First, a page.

Small and very small processors make up more than 90% of the nation’s 6,000 federally inspected meat and poultry establishments and all of the 1,900 state inspected plants.  These small, independent businesses are often the closest and most convenient way that a farmer or rancher can bring their cows, pigs, chickens, sheep, or goats to market, and they are a critical part of the infrastructure that comprises our nation’s local and regional food systems.

Behind the Help Desk FSIS’ Staff Officers – subject-matter experts with recent in-plant experience – can assess callers’ requests and provide information and guidance materials that best meet their needs. The Help Desk not only provides such callers with step-by-step instructions, but also provides resources to assist them in understanding food safety issues relevant to the products they are producing.

Lucia Huebner from the Traveling Butcher in Hopewell, New Jersey, called the Small Plant Help Desk multiple times in search of help in starting up a federally-inspected mobile slaughter unit. Huebner’s questions ranged from those about specific federal regulations, such as potable water testing, to more general questions, such as how to coordinate her slaughter schedule with the local District Office. A Help Desk Staff Officer was able to answer her questions, put her in touch with district staff in her area, as well as connect her with a network of other small processors who have also faced the challenge of starting up a mobile slaughter unit. Huebner is still in the process of applying for a Federal Grant of Inspection, and plans to call the Help Desk again as questions arise along the way. “The Help Desk has been a fantastic resource for me,” says Huebner. “What a great feeling to know that I have someone to call when I have questions about federal inspection.”

The Help Desk can be reached at 877-374-7435, or 877 FSIS HELP, or by emailing

Lewis & Clark National Forest Hosts ‘Hands-On’ Outdoor Science Classrooms

By Phil Sammon

While many of their contemporaries across the country may have had their hands on game controllers this week, 1,700 junior high school students from Great Falls, Montana public schools had their hands on caddisfly and mayfly larvae, crayfish, snails, clams, plus a wide range of plants, seeds, and soil types – all in the name of conservation education and science.

These students all took part in a series of scientific experimentation and exploration stations at the Lewis & Clark National Forest’s Interpretive Center adjacent to Great Falls, along the Lewis & Clark National Trail and the banks of the Missouri River. The 12-day program puts students in touch with nature at six different field investigation sites, all supporting science-based curriculum and classroom preparation.

The program is a partnership with the public school system, which along with the Lewis & Clark Interpretive Center staff received a grant from the Department of the Interior. The Center’s location makes it an ideal local setting for students to study, observe, experiment and make scientific conclusions based upon their findings at the six different stations. Forest Service staff, Center volunteers and teachers from the public school system, all pitch in to conduct, monitor and assist the student in their field work.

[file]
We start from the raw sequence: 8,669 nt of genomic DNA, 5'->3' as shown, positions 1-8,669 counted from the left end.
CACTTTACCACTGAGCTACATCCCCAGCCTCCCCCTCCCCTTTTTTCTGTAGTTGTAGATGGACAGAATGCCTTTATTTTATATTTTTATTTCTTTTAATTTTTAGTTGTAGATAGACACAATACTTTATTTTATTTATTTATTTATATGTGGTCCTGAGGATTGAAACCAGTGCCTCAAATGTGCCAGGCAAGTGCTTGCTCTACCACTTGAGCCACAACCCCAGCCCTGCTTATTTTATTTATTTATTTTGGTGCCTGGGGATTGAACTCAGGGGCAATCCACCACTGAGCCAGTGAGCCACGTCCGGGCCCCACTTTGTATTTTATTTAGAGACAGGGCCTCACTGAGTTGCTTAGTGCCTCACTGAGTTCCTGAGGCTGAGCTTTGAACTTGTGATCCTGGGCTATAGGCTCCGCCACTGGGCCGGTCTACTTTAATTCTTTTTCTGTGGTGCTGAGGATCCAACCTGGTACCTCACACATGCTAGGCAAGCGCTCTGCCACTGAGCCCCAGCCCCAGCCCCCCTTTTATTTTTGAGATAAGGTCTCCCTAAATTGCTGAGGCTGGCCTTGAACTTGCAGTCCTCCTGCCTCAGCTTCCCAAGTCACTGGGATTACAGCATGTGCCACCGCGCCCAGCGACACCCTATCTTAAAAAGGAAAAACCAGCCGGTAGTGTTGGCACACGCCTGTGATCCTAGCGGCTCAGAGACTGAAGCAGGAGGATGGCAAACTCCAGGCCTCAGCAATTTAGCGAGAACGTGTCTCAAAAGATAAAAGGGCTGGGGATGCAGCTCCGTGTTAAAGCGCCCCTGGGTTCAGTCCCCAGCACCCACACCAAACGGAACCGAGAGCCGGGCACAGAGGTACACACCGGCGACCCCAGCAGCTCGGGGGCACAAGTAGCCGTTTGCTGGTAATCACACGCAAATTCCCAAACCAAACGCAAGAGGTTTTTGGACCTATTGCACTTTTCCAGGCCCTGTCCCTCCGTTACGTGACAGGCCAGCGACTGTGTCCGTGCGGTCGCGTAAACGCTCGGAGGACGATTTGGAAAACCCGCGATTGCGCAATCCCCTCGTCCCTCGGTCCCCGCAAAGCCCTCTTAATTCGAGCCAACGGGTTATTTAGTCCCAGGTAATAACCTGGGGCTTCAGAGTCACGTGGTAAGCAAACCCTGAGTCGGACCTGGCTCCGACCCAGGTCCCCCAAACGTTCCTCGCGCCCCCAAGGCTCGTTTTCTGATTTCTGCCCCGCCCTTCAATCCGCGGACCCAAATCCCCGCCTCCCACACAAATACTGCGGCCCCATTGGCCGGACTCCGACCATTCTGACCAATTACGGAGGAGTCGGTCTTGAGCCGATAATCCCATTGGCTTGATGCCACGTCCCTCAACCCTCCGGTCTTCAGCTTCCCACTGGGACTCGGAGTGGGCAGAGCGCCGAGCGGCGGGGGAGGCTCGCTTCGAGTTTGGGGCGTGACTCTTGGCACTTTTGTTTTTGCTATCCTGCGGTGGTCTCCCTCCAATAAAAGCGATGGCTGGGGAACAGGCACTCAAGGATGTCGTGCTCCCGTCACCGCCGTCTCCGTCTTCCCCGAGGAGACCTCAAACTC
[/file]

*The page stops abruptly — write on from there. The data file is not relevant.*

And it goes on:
This exceptional example of conservation education in the Forest Service is a direct reflection on the national program efforts to get more kids outdoors, put more kids in the woods, and inspire students to know, experience, and want to work with the natural resources as part of their lives, to meet the needs of present and future generations.

The students rotated through each of the six stations: water, fire, botany, hydrology, ornithology, and macroinvertebrates. Special demonstrations as well as necessary scientific equipment and supplies at each gave students the right equipment for their work. At the water station, for example, students would assess water quality by testing acidity, dissolved oxygen, and phosphate/nitrate levels. At the ornithology stations, they discovered and noted that migratory birds return at different times, and learned the variance between cavity and woven nest builders.

The students, many of whom had likely never spent more than a couple hours at a time in the outdoors, spent upwards of six hours a day going from station to station. Their enthusiasm and excitement was proof to the educators and Forest Service staff that this Field Investigations Partnership was worth the effort and investment.

Jane Weber, Director of the Interpretive Center explained, “We are excited to have the students experience place-based science within their community.  It’s surprising how few have spent an entire day outdoors in their young lives. As an added benefit, the children monitor our environmental conditions over time.” Tom Moore, Assistant Superintendent of Secondary Education for Great Falls Public Schools agreed, “I have seen citizen science implemented successfully in other school districts and am pleased to see our educators build this experience into our science curriculum.

Jay Russell, Executive Director of the Lewis and Clark Interpretive Center Foundation, whose organization wrote and received the grant summed the program up this way: “These children will act as our modern-day explorers. Who knows, this experience may inspire a child to explore a future academic pursuit in natural sciences.”

Federal Agencies and Tribes Gather In Nebraska to Talk Needs and Resources

Written by Vicki Schurman, USDA Rural Development, Nebraska

Ten USDA agencies and Nebraska’s four federally recognized Indian Tribes gathered earlier this month at what is believed to be the first ever Tribal Listening Session in Nebraska.  Seventy-two attendees participated in the Listening Session at the Life Long Learning Center at Northeast Community College in Norfolk that was spearheaded by the State Food and Agriculture Council. 

All of Nebraska’s headquartered Indian Tribes had both Tribal Council Leaders and Tribal Business Management representatives at the session.  Federally recognized Tribes in Nebraska are the Omaha Tribe of Nebraska, Ponca Tribe of Nebraska, Santee Sioux Nation of Nebraska, and the Winnebago Tribe of Nebraska. 

The guest speaker was Rural Development’s South Dakota State Director Elsie Meeks who spoke of her own experiences as a Native American and on utilizing USDA programs.  She emphasized the Obama Administration’s commitment to working with the Tribes.  Each USDA agency hosted booths for Tribal members to visit to learn more about what is available to assist them.   Breakout sessions included Land Use Management, Economic/Community Development, Health and Human Services and Housing.   All sessions were presented by USDA specialists.

A Tribal opening prayer and the Noon Prayer and Spirit Plate, customs of the Tribes, were shared with all.   Bison, a traditional food of the Tribes, was served at lunch.

Secretary Vilsack earlier today announced funding to assist Tribes in business development ventures.  To learn more click here.

Session attendees included Tribal leaders and members and USDA staff.

Session attendees included Tribal leaders and members and USDA staff.